While threading is used in multiple industries from large turbine shafts down to small precision metric threads for custom machining projects, each thread type is tooled, both internally and externally, to provide functions for specific applications.
Understanding Screw Threading
Alyssa Nutile | Inlet Tool Inc.
With the advent of modern technology, custom and precision screw threads can be produced quickly, accurately, and efficiently, often regardless of size. While threading is used in multiple industries from large turbine shafts down to small precision metric threads for custom machining projects, each thread type is tooled, both internally and externally, to provide functions for specific applications.
Source: Types of Thread
Unified threads are an excellent threading option for general use. From Class 2 to Class 5, unified threads are produced to meet standard tolerances and specifications across industries and manufacturers. Both economical and easy to apply, unified threads function in many environments from machine shops to automotive applications.
Using the same 60° profile as unified threads, Metric threads, measured using millimeters, also function in a variety of applications. Versatile, precision CNC milling machines and OD grinders work to create superfine metric threads for aviation components, designed to withstand heavy vibrations with minimal wear, and coarse threads for general construction needs.
Acme threading has multiple applications in many industries, providing the most power transmission at an economical price, as the threads are fairly easy to mill with high accuracy. The acme thread angle, in conjunction with a split nut, withstands wear and provides additional strength for high capacity loads. Acme threads are produced in a wide range of classes, from basic to high precision, including centralizing acme threads designed with limited diametrical clearance to maintain axial alignment under side-loading. Long-length acme threads create the ideal profile for drive tubes and jacks, while short-length threads function for valve stems and steering mechanisms.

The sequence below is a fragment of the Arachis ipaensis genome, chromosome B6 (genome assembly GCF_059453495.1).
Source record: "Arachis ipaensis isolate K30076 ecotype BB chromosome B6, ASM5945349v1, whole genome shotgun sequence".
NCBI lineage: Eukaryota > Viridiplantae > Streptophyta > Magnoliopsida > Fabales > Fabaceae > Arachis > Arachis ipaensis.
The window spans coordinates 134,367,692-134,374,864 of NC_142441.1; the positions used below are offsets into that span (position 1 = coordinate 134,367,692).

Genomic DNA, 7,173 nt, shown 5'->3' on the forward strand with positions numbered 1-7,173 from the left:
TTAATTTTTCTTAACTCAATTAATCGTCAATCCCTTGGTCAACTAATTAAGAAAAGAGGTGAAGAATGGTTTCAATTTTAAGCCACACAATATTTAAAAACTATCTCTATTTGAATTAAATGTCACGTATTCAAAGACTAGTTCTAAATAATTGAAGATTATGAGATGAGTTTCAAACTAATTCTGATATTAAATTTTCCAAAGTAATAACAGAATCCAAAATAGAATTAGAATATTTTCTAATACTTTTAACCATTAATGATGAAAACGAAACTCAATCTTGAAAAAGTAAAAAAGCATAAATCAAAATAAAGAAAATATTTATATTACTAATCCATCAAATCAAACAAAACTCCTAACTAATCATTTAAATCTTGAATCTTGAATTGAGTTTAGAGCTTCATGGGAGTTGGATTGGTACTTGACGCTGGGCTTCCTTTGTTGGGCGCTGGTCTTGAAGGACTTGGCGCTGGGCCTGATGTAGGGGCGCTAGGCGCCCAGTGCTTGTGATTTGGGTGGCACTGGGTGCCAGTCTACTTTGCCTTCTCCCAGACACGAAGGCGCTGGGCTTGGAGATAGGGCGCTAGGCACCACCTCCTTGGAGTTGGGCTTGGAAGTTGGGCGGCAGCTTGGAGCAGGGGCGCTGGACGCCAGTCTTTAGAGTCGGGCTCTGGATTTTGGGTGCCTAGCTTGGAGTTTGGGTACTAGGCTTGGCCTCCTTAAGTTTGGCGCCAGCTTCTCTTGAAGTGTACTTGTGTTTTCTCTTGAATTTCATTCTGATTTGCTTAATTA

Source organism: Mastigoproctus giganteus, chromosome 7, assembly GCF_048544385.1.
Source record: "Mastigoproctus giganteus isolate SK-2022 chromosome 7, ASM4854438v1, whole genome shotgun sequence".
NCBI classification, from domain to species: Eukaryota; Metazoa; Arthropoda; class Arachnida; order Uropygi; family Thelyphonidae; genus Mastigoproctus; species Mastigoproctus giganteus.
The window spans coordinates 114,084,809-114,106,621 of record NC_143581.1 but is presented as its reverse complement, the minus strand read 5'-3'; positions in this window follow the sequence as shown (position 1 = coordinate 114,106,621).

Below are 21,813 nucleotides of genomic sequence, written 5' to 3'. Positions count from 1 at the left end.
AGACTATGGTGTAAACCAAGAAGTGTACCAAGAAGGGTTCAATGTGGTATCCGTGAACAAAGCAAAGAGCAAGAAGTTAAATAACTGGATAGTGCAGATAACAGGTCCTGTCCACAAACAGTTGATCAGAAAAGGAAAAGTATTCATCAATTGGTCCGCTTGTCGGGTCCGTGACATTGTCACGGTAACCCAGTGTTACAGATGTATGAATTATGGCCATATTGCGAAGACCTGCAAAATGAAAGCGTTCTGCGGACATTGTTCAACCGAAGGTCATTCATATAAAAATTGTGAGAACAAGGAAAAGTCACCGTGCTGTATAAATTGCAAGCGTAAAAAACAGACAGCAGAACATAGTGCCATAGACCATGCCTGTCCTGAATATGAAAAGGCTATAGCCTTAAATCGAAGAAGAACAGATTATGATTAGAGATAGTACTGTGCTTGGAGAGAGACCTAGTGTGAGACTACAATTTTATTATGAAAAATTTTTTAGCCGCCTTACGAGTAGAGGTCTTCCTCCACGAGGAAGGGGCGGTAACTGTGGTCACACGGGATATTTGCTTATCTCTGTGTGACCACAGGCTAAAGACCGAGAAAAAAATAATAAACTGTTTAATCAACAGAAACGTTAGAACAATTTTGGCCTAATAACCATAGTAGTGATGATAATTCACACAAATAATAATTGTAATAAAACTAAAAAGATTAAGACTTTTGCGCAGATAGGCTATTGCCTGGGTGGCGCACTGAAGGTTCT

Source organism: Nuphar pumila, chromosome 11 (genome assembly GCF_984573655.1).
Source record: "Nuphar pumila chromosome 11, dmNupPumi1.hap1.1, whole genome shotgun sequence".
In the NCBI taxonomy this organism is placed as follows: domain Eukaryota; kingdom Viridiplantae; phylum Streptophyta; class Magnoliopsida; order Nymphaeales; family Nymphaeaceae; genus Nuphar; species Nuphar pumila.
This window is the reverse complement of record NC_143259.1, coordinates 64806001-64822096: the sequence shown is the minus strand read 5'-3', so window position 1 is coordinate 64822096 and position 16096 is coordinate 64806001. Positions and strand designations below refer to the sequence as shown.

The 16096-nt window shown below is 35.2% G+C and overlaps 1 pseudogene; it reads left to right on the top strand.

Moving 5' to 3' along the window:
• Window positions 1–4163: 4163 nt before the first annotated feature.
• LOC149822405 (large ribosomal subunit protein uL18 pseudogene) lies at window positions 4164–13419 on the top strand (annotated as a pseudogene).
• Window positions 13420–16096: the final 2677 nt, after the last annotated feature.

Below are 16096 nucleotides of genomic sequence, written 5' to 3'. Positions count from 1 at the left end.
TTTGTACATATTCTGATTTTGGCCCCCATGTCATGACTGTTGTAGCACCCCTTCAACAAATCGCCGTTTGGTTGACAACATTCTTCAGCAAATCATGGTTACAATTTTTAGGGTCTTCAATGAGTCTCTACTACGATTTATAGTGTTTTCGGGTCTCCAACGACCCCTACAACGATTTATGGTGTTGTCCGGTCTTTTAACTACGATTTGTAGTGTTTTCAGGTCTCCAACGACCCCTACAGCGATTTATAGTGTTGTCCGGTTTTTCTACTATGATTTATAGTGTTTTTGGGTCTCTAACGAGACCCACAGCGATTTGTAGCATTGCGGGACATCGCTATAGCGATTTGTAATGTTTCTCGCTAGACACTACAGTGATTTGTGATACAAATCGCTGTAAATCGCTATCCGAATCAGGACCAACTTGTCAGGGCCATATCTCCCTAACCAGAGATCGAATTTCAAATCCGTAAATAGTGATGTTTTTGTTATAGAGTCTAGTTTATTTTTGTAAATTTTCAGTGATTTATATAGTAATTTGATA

Utilizing a load-bearing thread face that is perpendicular to the screw axis, Buttress threads are designed to handle extremely high axial thrust in one direction. Combined with their low friction and high shear strength, buttress threads can also resist deterioration by using split nuts. Large buttress threads are an efficient option for jacks, lifts, and hydraulic sealing, with applications from automotive to water and sewer.
Trapezoidal threads are milled and function similarly to acme threads. Calculated in millimeters, trapezoidal threads are highly customizable, and with 2-D and 3-D modeling software, CNC milling machines are capable of producing trapezoidal threads to any standard. Applications for these threads include leadscrews, conveyors, and threading on gas canisters.
With thread flanks that are perpendicular to the thread axis, Square threads provide the lowest friction and highest efficiency available for power screws, reducing wear as radial force on the mating nuts is eliminated. OD cylindrical grinders can mill square threads with precision at any size, though the process is more difficult than with acme and other thread types. Square threads are milled to perform in high load applications, including side loading, as the 90° thread flanks eliminate wedging. These qualities create the ideal thread for power transmission from jackscrews and machine tools to mechanical presses and vices.
Providing both strength and convenience, Multi-start threads are produced with double, triple, or quadruple starts. The additional starts reduce closing force and distance, improving efficiency and minimizing wear. An excellent option for waterproofing, mutli-start threads have been applied in ship shafting, breech closures for large vessels, and plant maintenance shafting.
No matter the type of threading you or your company may need, Inlet Tool Inc. has the machining capabilities and modern technology needed to produce the exact and custom screw threads for you. For quotes and more information head over to their website today.
The content & opinions in this article are the authorâ€™s and do not necessarily represent the views of ManufacturingTomorrow
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